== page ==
Culture Clash

We’ve won the gun rights battle. We’re rolling things back (slowly… too slowly) but we are winning. The left is getting more and more radicalized (Linda Sarsour and Assata Shakur? REALLY?), and there will be a void open for the NRA or someone else to step into to and expand gun rights even further into ground that once belonged to the enemy.

We’ve won the battle. The war? The war continues, and wars are not won on the basis of winning battles, they’re won on the basis of holding territory and making it your¬†own.

We have regained (cultural) ground from our enemy. What are we doing to hold it and make it our own?

Cultures don’t change because the extremes get pushed out more and more, cultures change because, in the words of the Doobie Brothers, what were once vices are now habits. Gay marriage was once a vice. Now it’s the law of the land. Ditto with doobies (words are my business! ūüôā ) in Colorado and many, many other states..

Armed self defense was once considered a vice. It’s now a habit for millions and millions of people.

Let’s keep that going.

Going Grey.

Some really good advice on why you don’t want to look like a SHEEPDOG!, you want to look (and act) like everyone else who’s around you.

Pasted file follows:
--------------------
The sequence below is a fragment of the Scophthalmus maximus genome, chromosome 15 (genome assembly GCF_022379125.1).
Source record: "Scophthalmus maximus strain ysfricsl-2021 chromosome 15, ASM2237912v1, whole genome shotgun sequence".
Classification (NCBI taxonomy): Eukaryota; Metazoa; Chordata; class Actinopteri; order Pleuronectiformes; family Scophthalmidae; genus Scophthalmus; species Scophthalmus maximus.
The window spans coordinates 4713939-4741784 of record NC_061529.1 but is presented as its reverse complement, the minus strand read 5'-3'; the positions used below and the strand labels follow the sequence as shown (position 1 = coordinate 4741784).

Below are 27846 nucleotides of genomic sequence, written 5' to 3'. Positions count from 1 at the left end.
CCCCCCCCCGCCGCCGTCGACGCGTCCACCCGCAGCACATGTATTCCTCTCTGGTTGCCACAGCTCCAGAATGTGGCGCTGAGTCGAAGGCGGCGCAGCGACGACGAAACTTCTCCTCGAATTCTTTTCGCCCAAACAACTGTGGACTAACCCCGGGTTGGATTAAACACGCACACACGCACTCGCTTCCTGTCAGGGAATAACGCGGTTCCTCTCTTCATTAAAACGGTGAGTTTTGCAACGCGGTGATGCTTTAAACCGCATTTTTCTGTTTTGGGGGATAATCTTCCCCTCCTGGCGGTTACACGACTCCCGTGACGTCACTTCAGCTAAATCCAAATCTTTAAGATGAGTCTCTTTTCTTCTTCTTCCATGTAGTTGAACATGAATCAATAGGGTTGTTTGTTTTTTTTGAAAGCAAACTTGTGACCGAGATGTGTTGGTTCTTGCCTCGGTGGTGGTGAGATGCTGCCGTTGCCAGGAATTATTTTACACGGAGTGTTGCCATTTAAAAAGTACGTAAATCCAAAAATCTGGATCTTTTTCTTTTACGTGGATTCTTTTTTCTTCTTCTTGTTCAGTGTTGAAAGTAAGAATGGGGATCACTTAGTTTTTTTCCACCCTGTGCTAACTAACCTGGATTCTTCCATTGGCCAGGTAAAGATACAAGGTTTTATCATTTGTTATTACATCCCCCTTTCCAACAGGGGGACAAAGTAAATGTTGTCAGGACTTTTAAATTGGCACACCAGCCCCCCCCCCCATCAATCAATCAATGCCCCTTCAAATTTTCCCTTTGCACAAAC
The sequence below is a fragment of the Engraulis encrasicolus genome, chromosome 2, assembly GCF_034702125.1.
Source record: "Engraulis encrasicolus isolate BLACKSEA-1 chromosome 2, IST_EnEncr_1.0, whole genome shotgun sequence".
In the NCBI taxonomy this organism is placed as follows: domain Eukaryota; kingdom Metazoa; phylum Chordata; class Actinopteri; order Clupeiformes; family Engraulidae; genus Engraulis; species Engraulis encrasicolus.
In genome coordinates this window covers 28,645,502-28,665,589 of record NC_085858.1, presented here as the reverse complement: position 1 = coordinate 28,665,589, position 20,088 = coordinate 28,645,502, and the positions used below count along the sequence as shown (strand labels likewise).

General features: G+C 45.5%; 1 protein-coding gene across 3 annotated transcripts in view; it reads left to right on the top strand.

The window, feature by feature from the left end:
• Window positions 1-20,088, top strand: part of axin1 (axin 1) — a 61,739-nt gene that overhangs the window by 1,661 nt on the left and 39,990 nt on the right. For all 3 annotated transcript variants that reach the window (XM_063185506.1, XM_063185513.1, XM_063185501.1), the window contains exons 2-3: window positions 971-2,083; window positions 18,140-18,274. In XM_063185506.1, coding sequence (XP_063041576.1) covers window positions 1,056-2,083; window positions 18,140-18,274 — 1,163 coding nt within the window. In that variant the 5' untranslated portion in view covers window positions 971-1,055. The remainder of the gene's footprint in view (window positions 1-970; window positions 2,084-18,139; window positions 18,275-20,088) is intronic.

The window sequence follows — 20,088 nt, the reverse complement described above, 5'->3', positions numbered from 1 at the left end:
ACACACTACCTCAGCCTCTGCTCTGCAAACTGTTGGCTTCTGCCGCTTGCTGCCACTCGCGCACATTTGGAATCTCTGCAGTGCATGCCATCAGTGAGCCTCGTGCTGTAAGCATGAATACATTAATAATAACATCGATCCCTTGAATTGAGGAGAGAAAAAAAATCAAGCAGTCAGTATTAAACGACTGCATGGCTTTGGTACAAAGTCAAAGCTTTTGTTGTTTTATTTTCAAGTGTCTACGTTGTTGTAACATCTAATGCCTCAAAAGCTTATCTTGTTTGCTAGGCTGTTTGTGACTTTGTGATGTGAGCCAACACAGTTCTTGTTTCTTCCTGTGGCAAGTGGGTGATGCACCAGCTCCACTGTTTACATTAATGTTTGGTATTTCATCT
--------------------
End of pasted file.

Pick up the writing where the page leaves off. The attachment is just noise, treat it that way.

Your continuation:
Without a doubt, none of us want to look like prey. That is all too readily apparent. But do we truly want to look like a predator?

Before you answer yes, think about this. In the wild, if you are a predator, are you immune to attack? Obviously not. So who is attacking? Other predators! And sometimes, that other predator may be the apex predator of the area.

I learned this lesson early on in life as a small, skinny kid with glasses who went to rough high school. Want to get beat up? Make yourself noticeable to those who are doing the beating up. Learning how to live your life as an armed citizen the same way you did as an unarmed citizen while applying the Farnam Rule is what our goals are, not walking around with a chip on our shoulder, asking people to labe our molons*.

Bottom line: If you make yourself a target, don’t act¬†surprised when¬†you get shot.


* Or is it molon our labes**. I took Spanish, not Greek, so I’m not certain on this.
** My Mac keeps autocorrecting “molon” to “moron” and “labe” to “label”, a fact that I find endlessly humorous, and somewhat appropriate…